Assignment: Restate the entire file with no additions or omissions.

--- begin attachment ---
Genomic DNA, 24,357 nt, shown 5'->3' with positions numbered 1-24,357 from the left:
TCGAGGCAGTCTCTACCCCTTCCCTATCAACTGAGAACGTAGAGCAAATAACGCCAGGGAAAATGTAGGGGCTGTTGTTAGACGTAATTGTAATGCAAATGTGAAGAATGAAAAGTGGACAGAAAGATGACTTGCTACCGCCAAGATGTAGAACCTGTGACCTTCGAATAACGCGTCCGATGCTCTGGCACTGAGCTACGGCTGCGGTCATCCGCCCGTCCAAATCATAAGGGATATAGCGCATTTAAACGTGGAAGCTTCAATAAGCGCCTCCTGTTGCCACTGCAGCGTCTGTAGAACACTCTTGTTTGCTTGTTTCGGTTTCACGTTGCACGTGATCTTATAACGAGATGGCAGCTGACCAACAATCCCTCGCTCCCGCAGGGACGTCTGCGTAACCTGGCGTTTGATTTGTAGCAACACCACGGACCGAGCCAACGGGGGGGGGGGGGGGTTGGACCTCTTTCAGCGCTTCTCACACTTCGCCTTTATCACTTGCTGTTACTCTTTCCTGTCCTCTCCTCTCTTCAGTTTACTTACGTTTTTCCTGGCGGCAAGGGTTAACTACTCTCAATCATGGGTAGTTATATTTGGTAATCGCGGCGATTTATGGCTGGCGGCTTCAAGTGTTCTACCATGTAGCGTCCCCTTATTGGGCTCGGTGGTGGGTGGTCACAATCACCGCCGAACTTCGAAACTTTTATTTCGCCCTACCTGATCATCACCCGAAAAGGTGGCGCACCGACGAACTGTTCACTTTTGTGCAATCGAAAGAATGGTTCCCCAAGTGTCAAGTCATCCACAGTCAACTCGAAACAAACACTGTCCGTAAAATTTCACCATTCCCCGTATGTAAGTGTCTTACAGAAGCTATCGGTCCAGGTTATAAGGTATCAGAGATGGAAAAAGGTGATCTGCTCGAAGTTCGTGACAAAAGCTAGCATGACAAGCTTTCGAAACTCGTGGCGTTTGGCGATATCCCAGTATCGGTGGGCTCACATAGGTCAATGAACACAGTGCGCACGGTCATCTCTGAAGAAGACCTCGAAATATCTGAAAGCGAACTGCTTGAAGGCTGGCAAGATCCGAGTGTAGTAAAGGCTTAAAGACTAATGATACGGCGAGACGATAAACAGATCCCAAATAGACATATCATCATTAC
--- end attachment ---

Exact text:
Genomic DNA, 24,357 nt, shown 5'->3' with positions numbered 1-24,357 from the left:
TCGAGGCAGTCTCTACCCCTTCCCTATCAACTGAGAACGTAGAGCAAATAACGCCAGGGAAAATGTAGGGGCTGTTGTTAGACGTAATTGTAATGCAAATGTGAAGAATGAAAAGTGGACAGAAAGATGACTTGCTACCGCCAAGATGTAGAACCTGTGACCTTCGAATAACGCGTCCGATGCTCTGGCACTGAGCTACGGCTGCGGTCATCCGCCCGTCCAAATCATAAGGGATATAGCGCATTTAAACGTGGAAGCTTCAATAAGCGCCTCCTGTTGCCACTGCAGCGTCTGTAGAACACTCTTGTTTGCTTGTTTCGGTTTCACGTTGCACGTGATCTTATAACGAGATGGCAGCTGACCAACAATCCCTCGCTCCCGCAGGGACGTCTGCGTAACCTGGCGTTTGATTTGTAGCAACACCACGGACCGAGCCAACGGGGGGGGGGGGGGGTTGGACCTCTTTCAGCGCTTCTCACACTTCGCCTTTATCACTTGCTGTTACTCTTTCCTGTCCTCTCCTCTCTTCAGTTTACTTACGTTTTTCCTGGCGGCAAGGGTTAACTACTCTCAATCATGGGTAGTTATATTTGGTAATCGCGGCGATTTATGGCTGGCGGCTTCAAGTGTTCTACCATGTAGCGTCCCCTTATTGGGCTCGGTGGTGGGTGGTCACAATCACCGCCGAACTTCGAAACTTTTATTTCGCCCTACCTGATCATCACCCGAAAAGGTGGCGCACCGACGAACTGTTCACTTTTGTGCAATCGAAAGAATGGTTCCCCAAGTGTCAAGTCATCCACAGTCAACTCGAAACAAACACTGTCCGTAAAATTTCACCATTCCCCGTATGTAAGTGTCTTACAGAAGCTATCGGTCCAGGTTATAAGGTATCAGAGATGGAAAAAGGTGATCTGCTCGAAGTTCGTGACAAAAGCTAGCATGACAAGCTTTCGAAACTCGTGGCGTTTGGCGATATCCCAGTATCGGTGGGCTCACATAGGTCAATGAACACAGTGCGCACGGTCATCTCTGAAGAAGACCTCGAAATATCTGAAAGCGAACTGCTTGAAGGCTGGCAAGATCCGAGTGTAGTAAAGGCTTAAAGACTAATGATACGGCGAGACGATAAACAGATCCCAAATAGACATATCATCATTAC